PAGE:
Samantha at the St. Louis Exposition eBook

This eBook from the Gutenberg Project consists of approximately 276 pages of information about Samantha at the St. Louis Exposition.

I acted well. (But then I spoze I do look remarkable young for one of my years, and I admired her good horse sense in seein’ it so plain.) But she looked real mauger, and I sez: 

“You look kinder beat out, Jane Olive, hain’t you well?”

Yes, she said she wuz well, but had so many cares that they wore on her.

“Why,” sez I, “you don’t try to do your housework alone, do you?”

No, she said she had ten servants.

So I knowed she didn’t have to do the heaviest of her work, but her face looked dretful tired and disappinted and I knowed it wuz caused by her efforts to git into fashionable society, for I’d hearn more about it since I come here, Miss Huff knowed a woman that lived neighbor to her, she said that in spite of all Sam Perkinses money and Jane Olive’s efforts she couldn’t git so fur into the circle of the first as she wanted to, though she had done everything a woman could do.

Went off summers where the first went and winters too.  When it wuz fashionable to go to springs and seasides she went and ocean trips and south and north, and when it wuz the fashion to go into the quiet country she come to Jonesville.

And now she wuz tryin’ a new skeem to git into the first, she got up a name for bein’ very charitable.  That took her in, or that is part way in, for her money went jest as fur and wuz jest as welcome to heathens and such as if it wuzn’t made out of pork.  It went jest as fur as the money that wuz handed down from four fathers or even five or six fathers who wuz small farmers and trappers in Manhattan years and years ago.  Her money went jest as fur as though it had descended onto her from the sale of the mink skins and cabbages of the grandpas of the 400.

Well, as I say, this did more than all her other efforts put together, and took her inside furder, for givin’ as much as she did they had to invite her to set down on the same charitable boards where these genteel females wuz settin’.  And when a passel of wimmen are settin’ down on one board they have to be more sociable and agreeable like, than if they wuz settin’ round on different piles of lumber.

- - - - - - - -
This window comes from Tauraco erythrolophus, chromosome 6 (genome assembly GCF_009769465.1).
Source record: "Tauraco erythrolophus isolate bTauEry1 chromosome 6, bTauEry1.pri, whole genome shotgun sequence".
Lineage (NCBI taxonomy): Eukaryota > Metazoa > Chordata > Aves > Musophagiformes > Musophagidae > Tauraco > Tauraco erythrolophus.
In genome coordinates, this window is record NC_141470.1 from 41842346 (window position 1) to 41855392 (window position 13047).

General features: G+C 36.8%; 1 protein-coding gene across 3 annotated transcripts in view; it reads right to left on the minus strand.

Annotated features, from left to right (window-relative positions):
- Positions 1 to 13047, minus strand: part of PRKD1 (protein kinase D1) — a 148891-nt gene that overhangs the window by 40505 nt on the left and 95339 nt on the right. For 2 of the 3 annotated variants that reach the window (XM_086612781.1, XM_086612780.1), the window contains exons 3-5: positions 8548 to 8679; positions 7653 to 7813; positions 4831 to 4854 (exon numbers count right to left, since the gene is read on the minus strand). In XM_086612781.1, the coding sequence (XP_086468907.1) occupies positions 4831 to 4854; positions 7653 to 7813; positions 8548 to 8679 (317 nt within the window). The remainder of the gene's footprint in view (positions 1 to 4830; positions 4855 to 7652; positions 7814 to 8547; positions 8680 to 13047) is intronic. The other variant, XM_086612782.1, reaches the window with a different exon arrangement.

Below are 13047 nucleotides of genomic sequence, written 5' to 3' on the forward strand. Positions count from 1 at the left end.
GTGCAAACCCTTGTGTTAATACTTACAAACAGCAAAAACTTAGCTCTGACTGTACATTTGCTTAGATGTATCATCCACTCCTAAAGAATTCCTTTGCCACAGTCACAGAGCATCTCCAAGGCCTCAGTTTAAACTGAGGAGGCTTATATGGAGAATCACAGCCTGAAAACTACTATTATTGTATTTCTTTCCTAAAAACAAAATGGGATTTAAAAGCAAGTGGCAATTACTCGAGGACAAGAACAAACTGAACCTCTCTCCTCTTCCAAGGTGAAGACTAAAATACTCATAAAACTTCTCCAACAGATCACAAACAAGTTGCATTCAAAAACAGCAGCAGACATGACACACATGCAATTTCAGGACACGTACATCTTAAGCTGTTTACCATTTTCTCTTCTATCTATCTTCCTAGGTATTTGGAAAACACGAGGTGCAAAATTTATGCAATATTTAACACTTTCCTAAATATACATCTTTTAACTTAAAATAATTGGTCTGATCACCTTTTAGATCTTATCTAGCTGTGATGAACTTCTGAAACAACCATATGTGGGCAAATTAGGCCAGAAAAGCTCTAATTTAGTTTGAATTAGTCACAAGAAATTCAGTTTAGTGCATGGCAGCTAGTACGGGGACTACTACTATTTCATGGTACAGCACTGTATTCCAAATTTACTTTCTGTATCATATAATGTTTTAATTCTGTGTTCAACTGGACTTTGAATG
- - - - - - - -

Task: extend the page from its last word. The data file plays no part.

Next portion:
So Jane Olive wuz highly tickled and gin money freely.  And now I don’t want it understood that Jane Olive done every mite of this work and gin every cent of money for the speech of people or to git on in fashionable life.  No, she wuz kinder good hearted and felt sorry for the afflicted.  Her motives wuz mebby about half and half, half goodness and half ambition, and that is I spoze a little worse than the average, though motives will git dretfully mixed up, evil is worse than Canada thistles to git mixed with good wheat.

When some good object rises up and our souls burn within us aginst wrong and injustice and bigotry and such, we may think in our wropped moments that our motives are all good.  But most always some little onworthy selfish motive will come sneakin’ in by some back door of the heart and wiggle its way along till it sets down right by the side of our highest whitest motives and stays there onbeknown to us.  It is a pity that it is so, but human nater is human nater and we are all on us queer, queer as dogs.  Once in awhile you’ll see some rare soul that seems as if all onworthy motives have been driv out by the angels of divine Purity and Endeavor, but they’re scurce, scurce as hen’s teeth.

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Samantha at the St. Louis Exposition from Project Gutenberg. Public domain.
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